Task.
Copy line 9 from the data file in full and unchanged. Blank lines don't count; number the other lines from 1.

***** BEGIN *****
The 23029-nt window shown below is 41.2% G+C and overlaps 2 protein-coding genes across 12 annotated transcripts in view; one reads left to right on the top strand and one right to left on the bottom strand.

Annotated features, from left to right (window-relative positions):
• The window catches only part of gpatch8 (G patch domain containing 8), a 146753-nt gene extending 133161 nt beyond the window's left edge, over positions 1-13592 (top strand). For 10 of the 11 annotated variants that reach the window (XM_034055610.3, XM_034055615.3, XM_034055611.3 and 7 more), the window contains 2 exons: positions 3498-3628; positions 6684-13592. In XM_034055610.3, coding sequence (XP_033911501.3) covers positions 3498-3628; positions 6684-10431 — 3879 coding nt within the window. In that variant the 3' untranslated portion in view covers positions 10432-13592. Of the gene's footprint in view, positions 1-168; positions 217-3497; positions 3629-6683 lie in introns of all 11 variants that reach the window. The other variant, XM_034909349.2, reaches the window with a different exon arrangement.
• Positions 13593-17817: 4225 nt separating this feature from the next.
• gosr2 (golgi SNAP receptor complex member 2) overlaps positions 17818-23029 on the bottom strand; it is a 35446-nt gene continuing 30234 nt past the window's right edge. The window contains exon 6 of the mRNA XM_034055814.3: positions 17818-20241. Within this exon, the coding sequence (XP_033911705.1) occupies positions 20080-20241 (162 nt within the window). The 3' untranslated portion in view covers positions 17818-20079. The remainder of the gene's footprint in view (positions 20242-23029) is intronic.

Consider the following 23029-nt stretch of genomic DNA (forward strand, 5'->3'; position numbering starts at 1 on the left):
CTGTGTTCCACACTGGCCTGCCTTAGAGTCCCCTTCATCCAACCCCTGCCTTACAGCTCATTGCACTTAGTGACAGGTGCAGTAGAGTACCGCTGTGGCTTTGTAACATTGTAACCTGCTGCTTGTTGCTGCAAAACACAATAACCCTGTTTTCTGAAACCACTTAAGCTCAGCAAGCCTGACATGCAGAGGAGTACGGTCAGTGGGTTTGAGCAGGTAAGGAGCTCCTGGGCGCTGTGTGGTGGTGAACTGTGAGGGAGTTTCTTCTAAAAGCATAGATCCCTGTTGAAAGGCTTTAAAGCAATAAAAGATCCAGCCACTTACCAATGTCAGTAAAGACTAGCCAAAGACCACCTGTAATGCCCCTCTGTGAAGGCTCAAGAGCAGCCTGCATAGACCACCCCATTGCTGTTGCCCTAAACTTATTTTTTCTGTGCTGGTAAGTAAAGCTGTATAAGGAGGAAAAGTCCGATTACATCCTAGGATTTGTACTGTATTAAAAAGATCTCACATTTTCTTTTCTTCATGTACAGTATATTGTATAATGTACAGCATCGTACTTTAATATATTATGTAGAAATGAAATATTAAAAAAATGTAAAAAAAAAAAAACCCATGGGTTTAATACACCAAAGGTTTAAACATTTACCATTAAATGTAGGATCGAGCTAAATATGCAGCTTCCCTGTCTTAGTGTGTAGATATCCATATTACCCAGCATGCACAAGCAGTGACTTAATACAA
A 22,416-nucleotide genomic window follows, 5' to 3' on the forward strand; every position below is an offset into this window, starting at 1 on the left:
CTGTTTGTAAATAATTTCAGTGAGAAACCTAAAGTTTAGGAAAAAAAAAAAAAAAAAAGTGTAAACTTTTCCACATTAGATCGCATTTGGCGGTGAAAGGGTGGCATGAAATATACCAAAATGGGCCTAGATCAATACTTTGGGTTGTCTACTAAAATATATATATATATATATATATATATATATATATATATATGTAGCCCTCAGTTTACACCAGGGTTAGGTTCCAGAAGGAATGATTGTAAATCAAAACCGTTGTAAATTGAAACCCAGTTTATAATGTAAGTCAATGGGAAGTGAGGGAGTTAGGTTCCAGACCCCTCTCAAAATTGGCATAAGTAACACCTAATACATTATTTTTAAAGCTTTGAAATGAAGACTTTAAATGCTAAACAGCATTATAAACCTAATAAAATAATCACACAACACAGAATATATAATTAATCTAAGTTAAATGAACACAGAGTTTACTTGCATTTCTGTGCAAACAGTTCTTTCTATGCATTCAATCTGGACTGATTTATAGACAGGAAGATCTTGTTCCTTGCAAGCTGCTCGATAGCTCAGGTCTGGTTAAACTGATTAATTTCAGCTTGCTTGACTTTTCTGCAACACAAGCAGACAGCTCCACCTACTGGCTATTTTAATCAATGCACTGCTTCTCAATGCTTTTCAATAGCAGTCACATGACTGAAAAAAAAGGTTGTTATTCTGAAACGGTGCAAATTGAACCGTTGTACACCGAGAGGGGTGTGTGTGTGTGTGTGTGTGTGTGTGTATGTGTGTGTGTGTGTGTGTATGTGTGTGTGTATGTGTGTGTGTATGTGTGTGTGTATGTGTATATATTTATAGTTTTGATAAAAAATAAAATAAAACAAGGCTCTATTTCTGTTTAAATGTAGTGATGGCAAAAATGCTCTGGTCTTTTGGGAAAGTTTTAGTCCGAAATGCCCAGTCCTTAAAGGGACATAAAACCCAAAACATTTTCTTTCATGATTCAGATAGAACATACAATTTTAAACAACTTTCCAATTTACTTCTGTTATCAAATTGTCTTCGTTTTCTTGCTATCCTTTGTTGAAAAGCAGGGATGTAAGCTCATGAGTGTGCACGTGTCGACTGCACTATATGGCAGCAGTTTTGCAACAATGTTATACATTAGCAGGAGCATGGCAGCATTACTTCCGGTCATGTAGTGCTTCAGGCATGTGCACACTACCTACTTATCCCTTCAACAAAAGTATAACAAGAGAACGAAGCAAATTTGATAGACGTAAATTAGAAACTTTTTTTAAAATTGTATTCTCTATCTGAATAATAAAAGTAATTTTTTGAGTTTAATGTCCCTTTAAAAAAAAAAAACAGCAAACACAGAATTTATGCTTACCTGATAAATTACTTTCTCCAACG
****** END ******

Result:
CTGTTTGTAAATAATTTCAGTGAGAAACCTAAAGTTTAGGAAAAAAAAAAAAAAAAAAGTGTAAACTTTTCCACATTAGATCGCATTTGGCGGTGAAAGGGTGGCATGAAATATACCAAAATGGGCCTAGATCAATACTTTGGGTTGTCTACTAAAATATATATATATATATATATATATATATATATATATATATGTAGCCCTCAGTTTACACCAGGGTTAGGTTCCAGAAGGAATGATTGTAAATCAAAACCGTTGTAAATTGAAACCCAGTTTATAATGTAAGTCAATGGGAAGTGAGGGAGTTAGGTTCCAGACCCCTCTCAAAATTGGCATAAGTAACACCTAATACATTATTTTTAAAGCTTTGAAATGAAGACTTTAAATGCTAAACAGCATTATAAACCTAATAAAATAATCACACAACACAGAATATATAATTAATCTAAGTTAAATGAACACAGAGTTTACTTGCATTTCTGTGCAAACAGTTCTTTCTATGCATTCAATCTGGACTGATTTATAGACAGGAAGATCTTGTTCCTTGCAAGCTGCTCGATAGCTCAGGTCTGGTTAAACTGATTAATTTCAGCTTGCTTGACTTTTCTGCAACACAAGCAGACAGCTCCACCTACTGGCTATTTTAATCAATGCACTGCTTCTCAATGCTTTTCAATAGCAGTCACATGACTGAAAAAAAAGGTTGTTATTCTGAAACGGTGCAAATTGAACCGTTGTACACCGAGAGGGGTGTGTGTGTGTGTGTGTGTGTGTGTGTATGTGTGTGTGTGTGTGTGTATGTGTGTGTGTATGTGTGTGTGTATGTGTGTGTGTATGTGTATATATTTATAGTTTTGATAAAAAATAAAATAAAACAAGGCTCTATTTCTGTTTAAATGTAGTGATGGCAAAAATGCTCTGGTCTTTTGGGAAAGTTTTAGTCCGAAATGCCCAGTCCTTAAAGGGACATAAAACCCAAAACATTTTCTTTCATGATTCAGATAGAACATACAATTTTAAACAACTTTCCAATTTACTTCTGTTATCAAATTGTCTTCGTTTTCTTGCTATCCTTTGTTGAAAAGCAGGGATGTAAGCTCATGAGTGTGCACGTGTCGACTGCACTATATGGCAGCAGTTTTGCAACAATGTTATACATTAGCAGGAGCATGGCAGCATTACTTCCGGTCATGTAGTGCTTCAGGCATGTGCACACTACCTACTTATCCCTTCAACAAAAGTATAACAAGAGAACGAAGCAAATTTGATAGACGTAAATTAGAAACTTTTTTTAAAATTGTATTCTCTATCTGAATAATAAAAGTAATTTTTTGAGTTTAATGTCCCTTTAAAAAAAAAAAACAGCAAACACAGAATTTATGCTTACCTGATAAATTACTTTCTCCAACG